The conventional or the traditional western plot follows the linear conflict- crisis - resolution pattern with its roots in the ideal plot which has been defined by Aristotle in the poetics as having a beginning, a middle and an end.
The classic plot shape for both stories and novels can be drawn as shown in the diagram above. A classic story begins with a situation in which there is potential for conflict, but in which nothing so far has happened to set the conflict in motion.
Then, something happens (the catalyst -: equivalent to Aristotle’s beginning) to disrupt the status quo. This catalytic event may open the story with a bang or it may be preceded by a passage of scene in which the status quo is established.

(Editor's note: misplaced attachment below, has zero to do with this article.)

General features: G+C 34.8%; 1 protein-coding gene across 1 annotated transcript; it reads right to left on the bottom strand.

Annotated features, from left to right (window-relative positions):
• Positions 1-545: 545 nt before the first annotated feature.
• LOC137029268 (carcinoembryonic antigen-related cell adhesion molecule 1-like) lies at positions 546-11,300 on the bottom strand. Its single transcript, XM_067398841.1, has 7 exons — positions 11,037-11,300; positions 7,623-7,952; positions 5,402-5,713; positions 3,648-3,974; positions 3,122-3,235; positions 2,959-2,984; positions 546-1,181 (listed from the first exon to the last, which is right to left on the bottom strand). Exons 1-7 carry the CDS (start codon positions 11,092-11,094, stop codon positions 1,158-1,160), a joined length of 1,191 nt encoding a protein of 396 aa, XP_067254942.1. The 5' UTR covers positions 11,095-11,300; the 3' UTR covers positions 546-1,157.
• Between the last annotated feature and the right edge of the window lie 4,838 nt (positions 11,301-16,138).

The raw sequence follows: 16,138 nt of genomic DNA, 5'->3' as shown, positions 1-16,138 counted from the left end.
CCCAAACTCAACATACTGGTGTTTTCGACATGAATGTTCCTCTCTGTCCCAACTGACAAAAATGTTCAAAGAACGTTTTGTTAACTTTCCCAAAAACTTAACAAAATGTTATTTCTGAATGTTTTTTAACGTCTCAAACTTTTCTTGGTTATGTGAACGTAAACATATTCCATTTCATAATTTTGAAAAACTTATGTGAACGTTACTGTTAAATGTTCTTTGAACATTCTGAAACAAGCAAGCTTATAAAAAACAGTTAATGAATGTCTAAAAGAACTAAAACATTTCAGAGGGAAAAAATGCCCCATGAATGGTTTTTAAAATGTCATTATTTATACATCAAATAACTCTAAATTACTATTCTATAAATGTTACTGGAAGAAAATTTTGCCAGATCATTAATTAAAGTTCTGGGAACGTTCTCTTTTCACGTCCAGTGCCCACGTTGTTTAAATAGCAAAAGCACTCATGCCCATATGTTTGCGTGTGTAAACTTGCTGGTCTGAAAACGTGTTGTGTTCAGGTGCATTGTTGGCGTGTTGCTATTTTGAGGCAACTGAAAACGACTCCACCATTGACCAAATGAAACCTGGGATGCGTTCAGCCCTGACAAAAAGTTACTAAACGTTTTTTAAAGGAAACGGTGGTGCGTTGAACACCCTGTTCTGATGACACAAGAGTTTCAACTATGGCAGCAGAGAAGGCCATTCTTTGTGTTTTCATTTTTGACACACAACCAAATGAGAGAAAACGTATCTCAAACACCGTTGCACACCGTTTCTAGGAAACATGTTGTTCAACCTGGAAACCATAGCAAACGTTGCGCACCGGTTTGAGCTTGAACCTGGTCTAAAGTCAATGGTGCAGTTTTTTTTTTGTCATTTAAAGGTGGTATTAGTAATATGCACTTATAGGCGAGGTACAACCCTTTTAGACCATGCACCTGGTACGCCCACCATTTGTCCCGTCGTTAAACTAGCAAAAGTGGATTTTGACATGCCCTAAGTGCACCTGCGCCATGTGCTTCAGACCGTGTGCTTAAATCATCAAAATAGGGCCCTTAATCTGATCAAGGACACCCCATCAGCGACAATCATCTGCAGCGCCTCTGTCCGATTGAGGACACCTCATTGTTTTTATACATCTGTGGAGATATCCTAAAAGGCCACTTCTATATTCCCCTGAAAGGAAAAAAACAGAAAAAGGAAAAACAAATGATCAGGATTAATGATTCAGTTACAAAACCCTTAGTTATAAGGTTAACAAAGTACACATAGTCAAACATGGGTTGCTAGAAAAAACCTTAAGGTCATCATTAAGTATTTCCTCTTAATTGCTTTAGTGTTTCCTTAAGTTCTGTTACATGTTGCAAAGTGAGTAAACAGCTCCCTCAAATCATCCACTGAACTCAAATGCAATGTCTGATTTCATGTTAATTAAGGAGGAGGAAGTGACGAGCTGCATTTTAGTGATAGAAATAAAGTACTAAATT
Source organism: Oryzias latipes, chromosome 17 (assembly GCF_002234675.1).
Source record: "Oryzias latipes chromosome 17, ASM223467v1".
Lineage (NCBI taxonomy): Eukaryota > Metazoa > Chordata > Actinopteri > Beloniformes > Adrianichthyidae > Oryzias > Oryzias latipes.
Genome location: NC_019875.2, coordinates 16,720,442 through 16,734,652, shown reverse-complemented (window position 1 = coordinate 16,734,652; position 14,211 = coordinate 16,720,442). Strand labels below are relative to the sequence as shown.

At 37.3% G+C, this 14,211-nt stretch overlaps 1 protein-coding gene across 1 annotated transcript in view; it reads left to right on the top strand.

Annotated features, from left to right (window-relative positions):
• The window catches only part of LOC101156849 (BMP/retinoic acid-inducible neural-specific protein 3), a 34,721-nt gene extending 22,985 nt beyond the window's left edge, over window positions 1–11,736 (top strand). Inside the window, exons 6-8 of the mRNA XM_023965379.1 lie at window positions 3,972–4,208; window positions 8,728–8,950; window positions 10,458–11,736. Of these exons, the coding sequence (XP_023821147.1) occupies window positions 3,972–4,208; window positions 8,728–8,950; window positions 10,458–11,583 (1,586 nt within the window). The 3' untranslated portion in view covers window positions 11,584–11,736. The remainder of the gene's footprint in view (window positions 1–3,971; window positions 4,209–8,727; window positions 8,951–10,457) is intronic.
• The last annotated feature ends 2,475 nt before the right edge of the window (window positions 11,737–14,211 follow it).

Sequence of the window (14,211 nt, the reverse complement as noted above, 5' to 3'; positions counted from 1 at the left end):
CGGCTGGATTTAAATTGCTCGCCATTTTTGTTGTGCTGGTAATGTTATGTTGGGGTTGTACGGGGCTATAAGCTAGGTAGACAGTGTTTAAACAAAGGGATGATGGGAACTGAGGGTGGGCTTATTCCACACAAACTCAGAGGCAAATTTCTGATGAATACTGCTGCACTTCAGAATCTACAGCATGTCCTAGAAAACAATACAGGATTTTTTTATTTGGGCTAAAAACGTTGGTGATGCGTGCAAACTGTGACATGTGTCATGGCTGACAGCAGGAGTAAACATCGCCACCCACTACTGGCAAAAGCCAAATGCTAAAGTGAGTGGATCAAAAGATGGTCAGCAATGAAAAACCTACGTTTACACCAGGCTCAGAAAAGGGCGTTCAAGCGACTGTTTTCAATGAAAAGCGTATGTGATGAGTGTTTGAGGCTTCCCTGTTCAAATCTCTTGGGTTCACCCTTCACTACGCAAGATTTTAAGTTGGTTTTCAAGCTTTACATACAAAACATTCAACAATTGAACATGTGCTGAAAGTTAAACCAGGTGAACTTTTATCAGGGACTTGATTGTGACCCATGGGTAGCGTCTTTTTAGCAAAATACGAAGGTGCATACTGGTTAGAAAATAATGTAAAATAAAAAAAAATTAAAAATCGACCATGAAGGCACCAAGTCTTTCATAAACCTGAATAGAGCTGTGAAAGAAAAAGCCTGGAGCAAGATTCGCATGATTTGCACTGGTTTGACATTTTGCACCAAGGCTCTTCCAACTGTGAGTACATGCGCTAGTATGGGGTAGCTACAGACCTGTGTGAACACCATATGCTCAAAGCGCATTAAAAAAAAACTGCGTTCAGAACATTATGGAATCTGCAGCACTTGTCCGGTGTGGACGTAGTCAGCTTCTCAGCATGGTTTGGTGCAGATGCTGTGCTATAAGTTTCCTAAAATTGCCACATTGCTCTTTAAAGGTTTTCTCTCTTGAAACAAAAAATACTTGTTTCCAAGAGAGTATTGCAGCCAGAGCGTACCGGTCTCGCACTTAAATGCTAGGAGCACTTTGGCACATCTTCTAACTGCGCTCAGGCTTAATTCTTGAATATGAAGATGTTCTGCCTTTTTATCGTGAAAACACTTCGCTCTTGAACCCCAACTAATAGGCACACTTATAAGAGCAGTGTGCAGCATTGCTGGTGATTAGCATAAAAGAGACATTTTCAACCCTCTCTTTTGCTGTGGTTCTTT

Once the catalyst has taken effect, there is usually a build up of conflict and tension, a series of scenes or moments in which matters complicate and which culminates in a crisis (the equivalent of Aristotle’s middle) and this is followed often very quickly by a resolution (Aristotle’s End).
This classic plot shape can be kept in mind when we are crafting the scenes in our books. Each scene can be taken as a separate short story and the same formula can be applied.
Each scene starts with a scene catalyst, something that disrupts the status quo in that particular scene, then, there is a build up of conflict until a crisis is reached and finally we have the much awaited scene resolution.
We can even draw this classic plot diagram with short notes and titles for the individual scenes. This can be used like index cards and the different scenes can be written in brief using this diagram, much like scene synopsis.
I am definitely going to give this a try for the individual scenes. What about you all? Does the Classic Plot Shape have any appeal for you all? How do you craft the individual scenes and the plot? Please share your method with us.